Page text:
8. If you grew up in a world where you were made to feel unsafe, threatened, and afraid, how easy would it be for you to relax as an adult?
  9. Would you trust the promises other people make if your experience growing up was that promises were spoken of but never delivered on?
  10. How would you think about others if the important people in your childhood sexually exploited you or physically harmed you or neglected your needs?

Childhood abuse has the very real capacity to damage a person’s sense of self.  A damaged sense of self creates complications in a person’s relationships with others.

If you have suffered from childhood abuse, you may need to work on the relationship with yourself before being ready to work on a relationship with anyone else.  The next person, or the next relationship, or the next marriage, is not going to “save” you.  First, you must work on liking who you are and feeling confident in being your best self.

Authored by Dr. Gregory Jantz, founder of The Center • A Place of HOPE, and author of 37 books. The Center creates individualized programs to treat behavioral and mental health issues, including eating disorders, addiction, depression, anxiety and others. If you or a loved one is struggling with past abuse, The Center is here to help. Our team is skilled at navigating these sensitive issues. For more information, fill out this form or call 1-888-747-5592 to speak confidentially with a specialist today.

 

Can Childhood Abuse Lead to an Eating Disorder?

Can Childhood Abuse Lead to an Eating Disorder?

Jillian looked around her room at all the boxes piled in the corner and felt an urge to weep. She wanted to but she wouldn’t. There was no point in crying; that wouldn’t solve anything. Nobody asked her about the divorce. Nobody asked her if she wanted to move to a different state. Nobody asked her anything. She was supposed to shut up and do what she was told; the only person allowed to cry was her mother.

Jillian could still remember how she’d felt when her mother told her the divorce was final and about the move. Jillian had started to cry and then her mother had started to cry and told her not to. It wasn’t fair. Jillian had to leave her school and her friends and she wasn’t to cry about it. Fine, she’d make the best of it. A new school, new friends, a time to reinvent herself. She had all summer to lose weight so she could start high school thin. Then she wouldn’t have to worry about finding friends; friends would find her. She wouldn’t cry or complain; she’d do what she needed to do—whatever it took.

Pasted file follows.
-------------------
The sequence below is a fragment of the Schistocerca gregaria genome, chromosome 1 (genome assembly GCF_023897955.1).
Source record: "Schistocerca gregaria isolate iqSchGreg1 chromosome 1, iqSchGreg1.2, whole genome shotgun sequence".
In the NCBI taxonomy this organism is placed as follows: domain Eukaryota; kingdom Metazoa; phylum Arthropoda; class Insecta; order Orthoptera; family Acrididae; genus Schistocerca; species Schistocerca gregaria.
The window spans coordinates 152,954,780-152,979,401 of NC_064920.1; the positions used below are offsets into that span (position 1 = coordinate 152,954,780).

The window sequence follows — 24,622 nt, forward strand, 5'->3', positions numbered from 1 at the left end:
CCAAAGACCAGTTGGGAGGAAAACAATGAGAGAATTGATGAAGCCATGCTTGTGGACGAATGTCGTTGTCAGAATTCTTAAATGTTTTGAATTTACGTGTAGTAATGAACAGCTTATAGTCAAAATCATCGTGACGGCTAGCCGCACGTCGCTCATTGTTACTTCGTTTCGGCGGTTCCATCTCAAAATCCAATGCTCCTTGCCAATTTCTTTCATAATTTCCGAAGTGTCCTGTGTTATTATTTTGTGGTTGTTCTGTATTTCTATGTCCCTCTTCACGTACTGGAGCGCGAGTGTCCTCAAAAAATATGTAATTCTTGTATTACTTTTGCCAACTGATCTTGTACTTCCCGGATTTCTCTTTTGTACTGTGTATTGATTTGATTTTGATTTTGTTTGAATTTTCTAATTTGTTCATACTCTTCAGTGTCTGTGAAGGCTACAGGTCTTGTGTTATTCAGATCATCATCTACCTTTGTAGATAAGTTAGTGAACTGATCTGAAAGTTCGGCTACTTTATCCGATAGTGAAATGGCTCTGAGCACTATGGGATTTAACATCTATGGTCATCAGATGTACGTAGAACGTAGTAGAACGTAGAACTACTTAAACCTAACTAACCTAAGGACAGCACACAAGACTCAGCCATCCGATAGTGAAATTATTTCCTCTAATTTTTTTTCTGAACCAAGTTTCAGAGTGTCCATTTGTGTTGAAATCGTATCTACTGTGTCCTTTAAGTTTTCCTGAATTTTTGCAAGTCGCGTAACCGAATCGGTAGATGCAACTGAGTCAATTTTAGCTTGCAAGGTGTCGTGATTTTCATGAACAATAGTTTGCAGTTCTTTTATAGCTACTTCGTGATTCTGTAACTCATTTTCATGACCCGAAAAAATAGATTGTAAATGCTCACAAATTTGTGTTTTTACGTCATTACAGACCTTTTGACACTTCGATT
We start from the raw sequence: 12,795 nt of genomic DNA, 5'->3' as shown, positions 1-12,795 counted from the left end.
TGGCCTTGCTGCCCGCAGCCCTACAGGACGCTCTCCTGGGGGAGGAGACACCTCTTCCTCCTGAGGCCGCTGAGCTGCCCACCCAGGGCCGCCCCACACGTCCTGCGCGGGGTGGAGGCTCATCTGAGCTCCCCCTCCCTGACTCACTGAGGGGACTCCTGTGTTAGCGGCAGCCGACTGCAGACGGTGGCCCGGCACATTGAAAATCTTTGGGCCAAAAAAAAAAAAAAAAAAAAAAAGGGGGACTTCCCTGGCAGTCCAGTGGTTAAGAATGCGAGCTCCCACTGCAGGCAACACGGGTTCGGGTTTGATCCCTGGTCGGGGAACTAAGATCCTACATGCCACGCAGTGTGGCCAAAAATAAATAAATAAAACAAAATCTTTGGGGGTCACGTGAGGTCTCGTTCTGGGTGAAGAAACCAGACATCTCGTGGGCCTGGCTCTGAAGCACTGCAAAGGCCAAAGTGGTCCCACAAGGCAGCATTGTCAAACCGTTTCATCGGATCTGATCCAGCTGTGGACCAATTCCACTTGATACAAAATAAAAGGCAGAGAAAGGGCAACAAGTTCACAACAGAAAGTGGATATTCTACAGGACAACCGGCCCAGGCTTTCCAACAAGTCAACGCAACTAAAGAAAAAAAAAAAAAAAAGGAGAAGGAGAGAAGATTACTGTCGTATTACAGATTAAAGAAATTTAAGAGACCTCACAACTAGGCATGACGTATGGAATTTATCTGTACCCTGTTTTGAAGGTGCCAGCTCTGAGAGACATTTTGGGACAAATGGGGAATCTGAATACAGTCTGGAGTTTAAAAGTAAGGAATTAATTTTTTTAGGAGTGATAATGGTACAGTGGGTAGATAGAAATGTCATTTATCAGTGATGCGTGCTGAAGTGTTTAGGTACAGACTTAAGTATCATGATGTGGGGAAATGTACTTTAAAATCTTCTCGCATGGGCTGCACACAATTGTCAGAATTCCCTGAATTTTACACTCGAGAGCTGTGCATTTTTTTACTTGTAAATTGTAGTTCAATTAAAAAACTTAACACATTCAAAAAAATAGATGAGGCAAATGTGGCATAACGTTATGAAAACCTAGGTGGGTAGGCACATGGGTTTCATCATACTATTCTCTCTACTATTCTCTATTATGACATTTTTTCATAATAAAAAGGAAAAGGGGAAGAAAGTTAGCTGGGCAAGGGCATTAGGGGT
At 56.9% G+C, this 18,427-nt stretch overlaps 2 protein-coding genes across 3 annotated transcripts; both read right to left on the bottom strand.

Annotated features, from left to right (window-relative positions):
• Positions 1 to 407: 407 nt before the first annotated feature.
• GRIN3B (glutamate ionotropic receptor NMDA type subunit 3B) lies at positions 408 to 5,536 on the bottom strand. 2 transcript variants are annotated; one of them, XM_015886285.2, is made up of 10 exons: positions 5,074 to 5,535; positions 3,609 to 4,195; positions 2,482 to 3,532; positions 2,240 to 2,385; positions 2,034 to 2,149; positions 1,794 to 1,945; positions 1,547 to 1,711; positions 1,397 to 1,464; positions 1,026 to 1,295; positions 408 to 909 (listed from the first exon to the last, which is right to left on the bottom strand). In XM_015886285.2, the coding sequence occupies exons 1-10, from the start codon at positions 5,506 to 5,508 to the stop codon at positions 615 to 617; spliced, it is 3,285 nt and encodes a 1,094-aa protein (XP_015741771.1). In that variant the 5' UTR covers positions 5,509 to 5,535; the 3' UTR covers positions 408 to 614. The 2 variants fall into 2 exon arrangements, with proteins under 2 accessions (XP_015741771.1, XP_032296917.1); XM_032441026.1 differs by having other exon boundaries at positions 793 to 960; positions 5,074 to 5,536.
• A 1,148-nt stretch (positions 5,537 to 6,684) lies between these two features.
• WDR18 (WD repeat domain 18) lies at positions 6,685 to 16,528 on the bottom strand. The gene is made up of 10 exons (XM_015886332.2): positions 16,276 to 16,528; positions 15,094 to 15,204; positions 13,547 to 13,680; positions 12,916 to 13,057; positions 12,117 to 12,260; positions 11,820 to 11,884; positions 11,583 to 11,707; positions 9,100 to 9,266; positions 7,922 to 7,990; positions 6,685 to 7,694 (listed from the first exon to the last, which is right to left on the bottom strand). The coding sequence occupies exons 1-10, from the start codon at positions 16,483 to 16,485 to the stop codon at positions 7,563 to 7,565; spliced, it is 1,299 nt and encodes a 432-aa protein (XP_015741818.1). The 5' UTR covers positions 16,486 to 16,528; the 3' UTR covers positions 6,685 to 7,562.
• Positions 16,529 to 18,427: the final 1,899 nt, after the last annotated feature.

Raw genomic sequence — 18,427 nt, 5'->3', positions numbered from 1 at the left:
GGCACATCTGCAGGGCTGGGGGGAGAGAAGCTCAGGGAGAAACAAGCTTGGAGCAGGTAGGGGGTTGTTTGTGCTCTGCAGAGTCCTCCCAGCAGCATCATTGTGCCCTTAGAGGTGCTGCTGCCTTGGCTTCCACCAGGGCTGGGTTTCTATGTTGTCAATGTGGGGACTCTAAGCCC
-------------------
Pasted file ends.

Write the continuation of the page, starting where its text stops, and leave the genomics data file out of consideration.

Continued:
Abused children are often not allowed to respond to trauma or traumatic events in appropriate ways for children. They are expected to act as “little adults.” Sometimes wounded adults call on them to take on the role of comforter or companion. They are expected to disregard their own needs and fulfill the needs of others. In some abused children, this unrealistic expectation and disregard of their feelings produce feelings of anger and rage. If these reactions are also quashed, the anger and rage must find a substitute outlet.

In some abused children, this expression leads to an eating disorder. The child may begin to control body weight as a way to control at least one thing in their life. That control of their body may come in the form of restriction, in anorexia; of bingeing and purging, in bulimia; or in a preoccupation with weight and image, in body dysmorphia. Some abused children seek out the comfort of food and engage in binge eating but without any purging, resulting in more and more weight gain.

Are you consistently thinking about how you look? What you eat? Do you experience a sense of satisfaction when you reach certain weight goals? Have you disregarded the concern of others over your eating patterns or your weight? Do you feel you deserve to be thin? Do you feel you deserve to be fat? Is food the one com- fort, the one sure thing in your life? Food is a mood modifier and can be used—either by undereating or overindulgence—as a way to cope with psychological stress.